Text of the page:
EPA’s Great Lakes National Program Office and their Great Lakes Biology Monitoring Program cooperators at Cornell University have confirmed the presence of two newly documented non-native zooplankton species in the Great Lakes once believed to be C. strenuus: Cyclops sibiricus in the St Marys River and Cyclops divergens in western Lake Erie. C. sibiricus and C. divergens are very small crustaceans (approximately 2 mm in length) known as cyclopoid copepods. C. sibiricus is a cold-water species native to the northern regions of North America, Asia, and Europe. C. divergens has a native range that spans Europe and central Asia. Only one native species of Cyclops (C. scutifer) is known to the Great Lakes.
Cyclops copepods are rare in the Great Lakes and are difficult to distinguish, which has led to uncertainty about historically documented instances of C. strenuus in the Great Lakes. Taking advantage of improvements in genetic sequencing and taxonomic keys in recent years, Cornell taxonomists reexamined all known archived specimens that were originally identified as C. strenuus. Both species are extremely rare in the Great Lakes. Only 13 specimens of C. sibiricus have been collected and archived from the St. Marys River in 1972 and 1995, and only 4 total specimens of C. divergens have been collected from western Lake Erie by the GLBMP annual sampling in 2013, 2014, and 2019.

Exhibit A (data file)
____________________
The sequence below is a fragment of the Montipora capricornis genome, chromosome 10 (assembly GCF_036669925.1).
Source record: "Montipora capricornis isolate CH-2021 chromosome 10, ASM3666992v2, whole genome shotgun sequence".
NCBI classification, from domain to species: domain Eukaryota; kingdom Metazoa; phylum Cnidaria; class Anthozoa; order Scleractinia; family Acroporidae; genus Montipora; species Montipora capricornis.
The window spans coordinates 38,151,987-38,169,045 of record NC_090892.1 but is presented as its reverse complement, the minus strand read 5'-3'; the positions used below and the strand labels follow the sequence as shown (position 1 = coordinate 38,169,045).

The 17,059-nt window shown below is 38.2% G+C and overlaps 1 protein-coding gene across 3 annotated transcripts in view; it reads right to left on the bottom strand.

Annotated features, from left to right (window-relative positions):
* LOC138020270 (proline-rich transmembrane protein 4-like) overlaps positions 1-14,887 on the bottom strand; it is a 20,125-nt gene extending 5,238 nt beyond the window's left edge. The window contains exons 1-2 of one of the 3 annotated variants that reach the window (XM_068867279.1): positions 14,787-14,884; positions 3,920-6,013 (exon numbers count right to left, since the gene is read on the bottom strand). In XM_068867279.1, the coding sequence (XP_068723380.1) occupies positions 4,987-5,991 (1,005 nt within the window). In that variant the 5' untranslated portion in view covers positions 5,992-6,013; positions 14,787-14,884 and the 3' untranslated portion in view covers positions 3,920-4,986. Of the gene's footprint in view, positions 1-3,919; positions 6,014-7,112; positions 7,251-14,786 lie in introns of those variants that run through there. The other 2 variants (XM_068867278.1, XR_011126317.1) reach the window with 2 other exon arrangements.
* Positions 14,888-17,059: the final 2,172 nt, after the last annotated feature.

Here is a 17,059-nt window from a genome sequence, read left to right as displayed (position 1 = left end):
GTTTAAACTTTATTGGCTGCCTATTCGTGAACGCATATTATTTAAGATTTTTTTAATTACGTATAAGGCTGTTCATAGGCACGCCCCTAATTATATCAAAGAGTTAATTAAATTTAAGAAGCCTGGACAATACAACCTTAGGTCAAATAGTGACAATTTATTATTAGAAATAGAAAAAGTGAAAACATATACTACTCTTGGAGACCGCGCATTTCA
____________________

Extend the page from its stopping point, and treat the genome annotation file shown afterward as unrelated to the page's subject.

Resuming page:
According to the U.S. Fish and Wildlife Service (USFWS), the ecosystem risk from C. sibiricus and C. divergens is uncertain because there is no history or projection of harm from these species in the Great Lakes, and their means of introduction is uncertain. This study highlights the taxonomic expertise of Cornell University zooplankton taxonomists and the ability of the Great Lakes Biology Monitoring Program to detect non-native zooplankton species that occur at low abundances. The Great Lakes Biology Monitoring Program was initiated in 1983 by EPA to assess the heath of the Great Lakes food web. The Great Lakes Biology Monitoring Program is funded through the Great Lakes Restoration Initiative.